Through its many partnerships, NP's child protection efforts over time have resulted in coordinated actions at multiple levels. Lessons learned from NP's work on behalf of both internally displaced persons (IDPs) and children have been incorporated into other national advocacy efforts. For example, through NP's partnership with UNICEF, NP has been able to contribute to the development and implementation of a Child Protection Action Plan, which was signed by the Government, the TMVP party, and UNICEF and resulted in the creation of a Child Welfare Unit, a reintegration support mechanism for ex-child soldiers. This has resulted in an improved security situation for children across the island through the establishment of sustainable mechanisms to monitor the security and well-being of these youth.
Capacity-building for Individuals and Community-based Organisations to Engage in Unarmed Civilian Peacekeeping at the Community Level
Following the signing of our partnership with the United Nations Development Program (UNDP) in November 2009, NP commenced the first phase of the project aimed at training NPSL national staff as trainers in Unarmed Civilian Peacekeeping (UCP). The goal of this training is to build the capacity of Sri Lankans to take an active role in increasing the safety and security of their own communities for the long term.
In coming months NP national staff will be training community leaders in UCP, providing them with both the skills and the theories needed to do this work, as well as cultivate their ability to sustain this work within their communities by training others. Tools for mapping conflict and tensions, identifying strategic partners, developing strategies for mitigating conflict, and creating contingency plans for when tensions suddenly arise are some of the topics covered in the training. On the final two days, participants were given the opportunity to practice their training skills by leading the group through different modules and activities in the curriculum.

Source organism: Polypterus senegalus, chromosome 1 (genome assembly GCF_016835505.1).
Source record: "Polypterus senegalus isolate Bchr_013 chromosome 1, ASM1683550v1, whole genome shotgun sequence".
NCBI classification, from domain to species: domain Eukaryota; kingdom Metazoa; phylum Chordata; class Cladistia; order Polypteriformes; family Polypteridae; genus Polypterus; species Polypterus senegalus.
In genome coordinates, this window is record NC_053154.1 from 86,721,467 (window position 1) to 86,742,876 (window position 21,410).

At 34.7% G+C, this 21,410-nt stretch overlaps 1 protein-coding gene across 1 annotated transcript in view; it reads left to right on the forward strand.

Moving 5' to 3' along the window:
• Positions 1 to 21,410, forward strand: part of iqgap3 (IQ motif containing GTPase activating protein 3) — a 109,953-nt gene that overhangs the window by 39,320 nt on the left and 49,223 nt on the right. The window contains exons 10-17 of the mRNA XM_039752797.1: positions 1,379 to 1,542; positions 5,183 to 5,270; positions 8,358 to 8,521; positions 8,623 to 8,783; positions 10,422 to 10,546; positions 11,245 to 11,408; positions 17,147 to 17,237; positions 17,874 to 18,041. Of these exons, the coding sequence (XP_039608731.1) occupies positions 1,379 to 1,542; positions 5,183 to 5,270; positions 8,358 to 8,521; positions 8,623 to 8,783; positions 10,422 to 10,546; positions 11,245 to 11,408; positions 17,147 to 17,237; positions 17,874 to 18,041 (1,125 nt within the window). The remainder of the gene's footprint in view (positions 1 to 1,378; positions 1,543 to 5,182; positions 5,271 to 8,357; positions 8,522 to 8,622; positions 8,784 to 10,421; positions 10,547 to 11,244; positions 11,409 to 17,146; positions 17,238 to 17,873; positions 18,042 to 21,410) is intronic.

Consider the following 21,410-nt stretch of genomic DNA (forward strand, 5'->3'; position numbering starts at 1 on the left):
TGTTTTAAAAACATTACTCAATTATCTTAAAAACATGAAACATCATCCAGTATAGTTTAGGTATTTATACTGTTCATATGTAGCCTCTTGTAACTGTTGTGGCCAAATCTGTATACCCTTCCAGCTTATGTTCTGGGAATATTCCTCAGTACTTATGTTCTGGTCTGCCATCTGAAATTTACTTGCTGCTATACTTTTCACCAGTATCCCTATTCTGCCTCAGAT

Improving the Safety and Security of Local Human Rights Defenders (HRD)Currently our largest project in Sri Lanka, thanks to financial support from the European Commission and several European donor nations, Human Rights Defender project staff were deployed to three new locations: Ampara in the East, Mannar in the northwest, and Vavuniya in the north. As part of the project NP has signed partnership agreements with the Human Rights Commission (HRC) of Sri Lanka and the Consortium of Humanitarian Agencies (CHA) to collaborate in building the capacity of selected government officials to monitor and report human rights violations in their areas of jurisdiction.
To this end, a workshop was organized for the Regional Offices of the Human Rights Commission and officials from the Colombo head office which focused on skills and tools for improving the safety and security of human rights defenders in Sri Lanka. Five to six regional offices from Southern Sri Lanka were also the part of the workshop. An NP-facilitated forum also brought the Dean of the Law Faculty to deliver a lecture on the country's 17th Amendment, entitled "Towards Good Governance: A Constitutional Conundrum in Retrospect." Among participants were lawyers, human rights defenders, diplomats, law students, civil society actors and others from different walks of life.
In addition, the HRD Project staff organized a one day workshop for Sri Lankan Army members, where 60 commissioned and non-commissioned officials from different military branches were trained on conflict resolution, human rights, and human rights defenders protection issues.
Future plans include two trainings on improving the safety and security of human rights defenders that will be organized in the North, East and in Colombo on threat and risk assessment, context analysis, contingency planning and option analysis to build local human rights defenders' capacity and to improve their safety and security. A workshop and gathering of women human rights defenders will be organized at Colombo where they will gather to share information, exchange views and discuss issues and threat women faces due to their work on promotion and protection of human rights.Monthly meetings of local HRDs will be held in Ampara, Mannar, Jaffna, Trinco, Vavuniya, Mannar and Batticaloa. And further security forces training will be organized for Police and Military on their role in protection of human rights defenders.